Like the hard-headed guy I am, I went all lengths imaginable with one of my friends on the need for an architecture description language in our line of work. This guy who I would imagine had a better grasp of architecture than I do and continued insisting on there is no need to use any architecture language across the EA practice. Well, we were explicitly were discussing Archimate, which adamantly I have less knowledge about it, but I was still insisting that it is one of the few languages that wasn’t incubated within academia (ACME, Wright, ByADL, and likes) but instead was first developed by an open standard community.
Now the focus on the argument was the need for glue to capture the semantics of architecture components. UML, for example, is only a representation, a symbolic, a notation language. It captures how components of a system interact with each other, like the use case or a class diagram, but never achieves the semantics that actually links each model with each other. So you have a use case for a financial domain? Well, good luck in trying to tie that birds-eye view to the component diagram or activity diagram. To simplify the problem, then how to link the artifacts from UML, or whatever modeling you want, with the overall context of the enterprise?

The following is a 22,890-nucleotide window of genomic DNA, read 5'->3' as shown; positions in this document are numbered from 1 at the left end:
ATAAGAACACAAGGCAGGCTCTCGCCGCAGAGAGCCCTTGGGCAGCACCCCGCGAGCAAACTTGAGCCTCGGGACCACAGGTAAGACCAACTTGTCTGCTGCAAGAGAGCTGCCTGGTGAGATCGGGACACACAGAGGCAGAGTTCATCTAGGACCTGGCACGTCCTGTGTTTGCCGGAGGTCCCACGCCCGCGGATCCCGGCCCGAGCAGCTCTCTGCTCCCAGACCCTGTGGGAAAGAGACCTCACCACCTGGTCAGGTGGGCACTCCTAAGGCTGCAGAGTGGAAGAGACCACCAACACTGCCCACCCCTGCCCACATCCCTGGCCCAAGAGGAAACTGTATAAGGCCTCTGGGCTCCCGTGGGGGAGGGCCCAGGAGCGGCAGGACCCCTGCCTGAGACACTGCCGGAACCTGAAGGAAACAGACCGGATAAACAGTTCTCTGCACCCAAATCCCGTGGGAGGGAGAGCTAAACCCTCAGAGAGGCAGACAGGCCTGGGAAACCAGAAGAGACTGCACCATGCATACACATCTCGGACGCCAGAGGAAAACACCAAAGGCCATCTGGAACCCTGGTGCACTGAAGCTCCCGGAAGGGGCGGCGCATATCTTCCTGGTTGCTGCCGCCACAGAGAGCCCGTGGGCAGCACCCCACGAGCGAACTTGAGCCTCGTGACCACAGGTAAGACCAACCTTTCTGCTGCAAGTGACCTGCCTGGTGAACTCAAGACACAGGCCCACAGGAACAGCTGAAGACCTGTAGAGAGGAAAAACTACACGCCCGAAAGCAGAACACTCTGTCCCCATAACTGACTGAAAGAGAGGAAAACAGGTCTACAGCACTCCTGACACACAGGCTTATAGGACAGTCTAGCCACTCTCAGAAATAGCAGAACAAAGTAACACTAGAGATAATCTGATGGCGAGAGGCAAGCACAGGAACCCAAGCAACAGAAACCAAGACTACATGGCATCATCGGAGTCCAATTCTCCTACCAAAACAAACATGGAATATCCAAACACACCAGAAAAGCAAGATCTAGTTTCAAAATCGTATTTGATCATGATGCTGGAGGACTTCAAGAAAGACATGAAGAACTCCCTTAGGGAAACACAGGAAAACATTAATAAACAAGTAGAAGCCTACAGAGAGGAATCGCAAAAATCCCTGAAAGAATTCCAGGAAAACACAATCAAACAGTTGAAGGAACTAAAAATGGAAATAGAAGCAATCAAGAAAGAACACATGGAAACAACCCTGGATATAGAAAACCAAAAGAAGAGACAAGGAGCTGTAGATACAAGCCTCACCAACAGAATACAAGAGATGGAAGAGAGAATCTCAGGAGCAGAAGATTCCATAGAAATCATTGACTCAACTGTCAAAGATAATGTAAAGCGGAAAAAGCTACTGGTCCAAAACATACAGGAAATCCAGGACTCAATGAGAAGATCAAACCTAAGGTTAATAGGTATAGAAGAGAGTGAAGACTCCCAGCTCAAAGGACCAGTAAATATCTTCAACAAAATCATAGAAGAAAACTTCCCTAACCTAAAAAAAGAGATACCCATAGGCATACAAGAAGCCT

Now here where Archimate comes into play; it doesn’t try to engineer your software but wants to make sense of what is going on.
In its core metamodel, it classifies what goes on in your enterprise as either an active structure (doing something), a behavior (what is being done?), and a passive structure (action is done to what?). And from there it starts to expand to cover almost everything from the reason the enterprise exists (strategy and motivation) until the infrastructure components of your enterprise.
I haven’t fully engaged in Archimate but my near future focus will be dedicated to it and hopefully, it helps me in gaining an understanding how an EA could better help the whole enterprise.